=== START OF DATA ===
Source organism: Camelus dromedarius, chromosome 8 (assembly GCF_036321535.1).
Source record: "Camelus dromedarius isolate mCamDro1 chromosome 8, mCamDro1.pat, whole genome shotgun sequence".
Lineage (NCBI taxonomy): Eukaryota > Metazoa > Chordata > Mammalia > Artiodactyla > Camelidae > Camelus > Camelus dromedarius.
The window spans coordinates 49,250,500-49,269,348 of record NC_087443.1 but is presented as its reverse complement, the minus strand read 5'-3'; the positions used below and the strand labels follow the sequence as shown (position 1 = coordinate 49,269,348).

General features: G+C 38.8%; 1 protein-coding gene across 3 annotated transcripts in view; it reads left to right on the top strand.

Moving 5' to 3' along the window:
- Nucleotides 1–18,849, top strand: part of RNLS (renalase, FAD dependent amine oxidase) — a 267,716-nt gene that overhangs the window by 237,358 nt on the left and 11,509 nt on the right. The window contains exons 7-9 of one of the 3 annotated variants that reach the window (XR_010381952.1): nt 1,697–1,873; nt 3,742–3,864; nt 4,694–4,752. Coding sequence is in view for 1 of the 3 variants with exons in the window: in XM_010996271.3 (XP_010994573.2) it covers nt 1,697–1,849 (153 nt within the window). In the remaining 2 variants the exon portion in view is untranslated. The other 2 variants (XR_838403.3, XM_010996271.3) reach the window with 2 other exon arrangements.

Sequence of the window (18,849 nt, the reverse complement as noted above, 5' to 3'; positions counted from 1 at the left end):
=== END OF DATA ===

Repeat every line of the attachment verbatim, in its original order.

Source organism: Camelus dromedarius, chromosome 8 (assembly GCF_036321535.1).
Source record: "Camelus dromedarius isolate mCamDro1 chromosome 8, mCamDro1.pat, whole genome shotgun sequence".
Lineage (NCBI taxonomy): Eukaryota > Metazoa > Chordata > Mammalia > Artiodactyla > Camelidae > Camelus > Camelus dromedarius.
The window spans coordinates 49,250,500-49,269,348 of record NC_087443.1 but is presented as its reverse complement, the minus strand read 5'-3'; the positions used below and the strand labels follow the sequence as shown (position 1 = coordinate 49,269,348).

General features: G+C 38.8%; 1 protein-coding gene across 3 annotated transcripts in view; it reads left to right on the top strand.

Moving 5' to 3' along the window:
- Nucleotides 1–18,849, top strand: part of RNLS (renalase, FAD dependent amine oxidase) — a 267,716-nt gene that overhangs the window by 237,358 nt on the left and 11,509 nt on the right. The window contains exons 7-9 of one of the 3 annotated variants that reach the window (XR_010381952.1): nt 1,697–1,873; nt 3,742–3,864; nt 4,694–4,752. Coding sequence is in view for 1 of the 3 variants with exons in the window: in XM_010996271.3 (XP_010994573.2) it covers nt 1,697–1,849 (153 nt within the window). In the remaining 2 variants the exon portion in view is untranslated. The other 2 variants (XR_838403.3, XM_010996271.3) reach the window with 2 other exon arrangements.

Sequence of the window (18,849 nt, the reverse complement as noted above, 5' to 3'; positions counted from 1 at the left end):